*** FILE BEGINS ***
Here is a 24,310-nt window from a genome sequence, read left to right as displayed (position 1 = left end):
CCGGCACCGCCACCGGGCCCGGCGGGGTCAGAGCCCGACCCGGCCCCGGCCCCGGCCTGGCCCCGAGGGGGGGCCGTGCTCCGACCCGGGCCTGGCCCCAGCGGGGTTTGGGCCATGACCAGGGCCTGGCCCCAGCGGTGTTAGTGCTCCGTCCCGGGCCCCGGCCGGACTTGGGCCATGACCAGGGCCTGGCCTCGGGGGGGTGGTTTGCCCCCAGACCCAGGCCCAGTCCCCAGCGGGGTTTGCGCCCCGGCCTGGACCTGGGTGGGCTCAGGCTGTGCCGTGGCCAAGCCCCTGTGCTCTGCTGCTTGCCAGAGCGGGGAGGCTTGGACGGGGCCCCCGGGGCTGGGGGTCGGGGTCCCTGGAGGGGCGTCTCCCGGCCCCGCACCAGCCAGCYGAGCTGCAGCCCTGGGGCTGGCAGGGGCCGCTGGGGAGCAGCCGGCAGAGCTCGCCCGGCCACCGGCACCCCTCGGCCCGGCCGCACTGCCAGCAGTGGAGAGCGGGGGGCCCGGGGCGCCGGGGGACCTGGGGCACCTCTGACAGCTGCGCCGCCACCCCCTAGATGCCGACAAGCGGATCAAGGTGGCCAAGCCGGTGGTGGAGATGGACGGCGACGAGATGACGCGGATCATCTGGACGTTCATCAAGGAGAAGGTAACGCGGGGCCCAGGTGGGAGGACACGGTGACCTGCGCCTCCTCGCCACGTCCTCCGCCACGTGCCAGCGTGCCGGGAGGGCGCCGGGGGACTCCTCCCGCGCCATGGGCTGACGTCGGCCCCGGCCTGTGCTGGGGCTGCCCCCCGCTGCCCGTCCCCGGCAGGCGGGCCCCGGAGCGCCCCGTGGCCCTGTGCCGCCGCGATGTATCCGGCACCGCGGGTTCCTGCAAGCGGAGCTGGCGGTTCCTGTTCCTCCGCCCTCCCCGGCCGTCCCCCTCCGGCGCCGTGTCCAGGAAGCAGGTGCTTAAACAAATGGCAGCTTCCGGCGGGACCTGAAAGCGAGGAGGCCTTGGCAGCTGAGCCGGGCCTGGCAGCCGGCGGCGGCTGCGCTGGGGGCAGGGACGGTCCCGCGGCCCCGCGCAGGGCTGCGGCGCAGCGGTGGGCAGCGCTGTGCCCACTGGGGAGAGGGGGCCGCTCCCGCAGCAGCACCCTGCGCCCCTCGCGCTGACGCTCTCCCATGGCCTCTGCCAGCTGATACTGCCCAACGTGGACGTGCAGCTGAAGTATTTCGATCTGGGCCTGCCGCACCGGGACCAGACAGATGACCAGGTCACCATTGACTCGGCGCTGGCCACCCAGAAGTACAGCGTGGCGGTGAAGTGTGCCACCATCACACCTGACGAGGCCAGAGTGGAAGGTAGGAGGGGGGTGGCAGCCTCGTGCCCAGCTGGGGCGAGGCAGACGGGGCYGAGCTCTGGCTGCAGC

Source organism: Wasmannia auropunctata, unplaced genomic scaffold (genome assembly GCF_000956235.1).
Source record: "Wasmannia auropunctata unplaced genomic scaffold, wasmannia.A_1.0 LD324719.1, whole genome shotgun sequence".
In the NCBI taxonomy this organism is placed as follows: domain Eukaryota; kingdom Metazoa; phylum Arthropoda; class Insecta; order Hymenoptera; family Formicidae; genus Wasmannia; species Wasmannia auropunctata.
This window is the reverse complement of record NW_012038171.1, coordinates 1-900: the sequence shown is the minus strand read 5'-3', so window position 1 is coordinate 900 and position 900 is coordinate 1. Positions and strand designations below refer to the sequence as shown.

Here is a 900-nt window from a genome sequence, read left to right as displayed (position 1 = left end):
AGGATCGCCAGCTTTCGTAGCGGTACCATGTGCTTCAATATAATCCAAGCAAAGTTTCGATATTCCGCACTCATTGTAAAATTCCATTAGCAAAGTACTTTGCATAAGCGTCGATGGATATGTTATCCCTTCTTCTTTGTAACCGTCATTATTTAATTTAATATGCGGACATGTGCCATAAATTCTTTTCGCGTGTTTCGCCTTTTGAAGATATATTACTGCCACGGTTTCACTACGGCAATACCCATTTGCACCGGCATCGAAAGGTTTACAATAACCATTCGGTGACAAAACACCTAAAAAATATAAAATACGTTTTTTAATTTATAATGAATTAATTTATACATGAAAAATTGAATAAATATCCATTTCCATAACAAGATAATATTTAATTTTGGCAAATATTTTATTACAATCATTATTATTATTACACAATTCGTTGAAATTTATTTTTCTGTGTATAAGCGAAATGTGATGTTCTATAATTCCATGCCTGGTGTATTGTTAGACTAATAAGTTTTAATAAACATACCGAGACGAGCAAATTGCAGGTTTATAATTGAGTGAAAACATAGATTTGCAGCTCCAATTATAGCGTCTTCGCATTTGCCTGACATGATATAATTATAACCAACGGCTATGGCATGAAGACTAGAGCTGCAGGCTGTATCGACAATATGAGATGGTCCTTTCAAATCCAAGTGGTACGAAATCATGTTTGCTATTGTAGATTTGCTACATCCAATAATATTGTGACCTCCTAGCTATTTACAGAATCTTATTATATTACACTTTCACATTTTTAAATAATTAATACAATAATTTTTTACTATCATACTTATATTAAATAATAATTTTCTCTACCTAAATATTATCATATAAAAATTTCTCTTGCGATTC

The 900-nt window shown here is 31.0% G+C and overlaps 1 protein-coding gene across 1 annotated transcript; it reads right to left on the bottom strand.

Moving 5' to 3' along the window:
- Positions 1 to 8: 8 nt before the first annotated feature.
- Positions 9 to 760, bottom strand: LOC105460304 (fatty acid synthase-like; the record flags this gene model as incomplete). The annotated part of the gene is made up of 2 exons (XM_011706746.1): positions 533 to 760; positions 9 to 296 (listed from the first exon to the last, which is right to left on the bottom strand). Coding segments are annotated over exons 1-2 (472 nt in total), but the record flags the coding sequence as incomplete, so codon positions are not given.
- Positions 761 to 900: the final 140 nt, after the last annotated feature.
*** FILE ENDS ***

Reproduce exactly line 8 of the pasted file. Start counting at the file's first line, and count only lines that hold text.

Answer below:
AGGATCGCCAGCTTTCGTAGCGGTACCATGTGCTTCAATATAATCCAAGCAAAGTTTCGATATTCCGCACTCATTGTAAAATTCCATTAGCAAAGTACTTTGCATAAGCGTCGATGGATATGTTATCCCTTCTTCTTTGTAACCGTCATTATTTAATTTAATATGCGGACATGTGCCATAAATTCTTTTCGCGTGTTTCGCCTTTTGAAGATATATTACTGCCACGGTTTCACTACGGCAATACCCATTTGCACCGGCATCGAAAGGTTTACAATAACCATTCGGTGACAAAACACCTAAAAAATATAAAATACGTTTTTTAATTTATAATGAATTAATTTATACATGAAAAATTGAATAAATATCCATTTCCATAACAAGATAATATTTAATTTTGGCAAATATTTTATTACAATCATTATTATTATTACACAATTCGTTGAAATTTATTTTTCTGTGTATAAGCGAAATGTGATGTTCTATAATTCCATGCCTGGTGTATTGTTAGACTAATAAGTTTTAATAAACATACCGAGACGAGCAAATTGCAGGTTTATAATTGAGTGAAAACATAGATTTGCAGCTCCAATTATAGCGTCTTCGCATTTGCCTGACATGATATAATTATAACCAACGGCTATGGCATGAAGACTAGAGCTGCAGGCTGTATCGACAATATGAGATGGTCCTTTCAAATCCAAGTGGTACGAAATCATGTTTGCTATTGTAGATTTGCTACATCCAATAATATTGTGACCTCCTAGCTATTTACAGAATCTTATTATATTACACTTTCACATTTTTAAATAATTAATACAATAATTTTTTACTATCATACTTATATTAAATAATAATTTTCTCTACCTAAATATTATCATATAAAAATTTCTCTTGCGATTC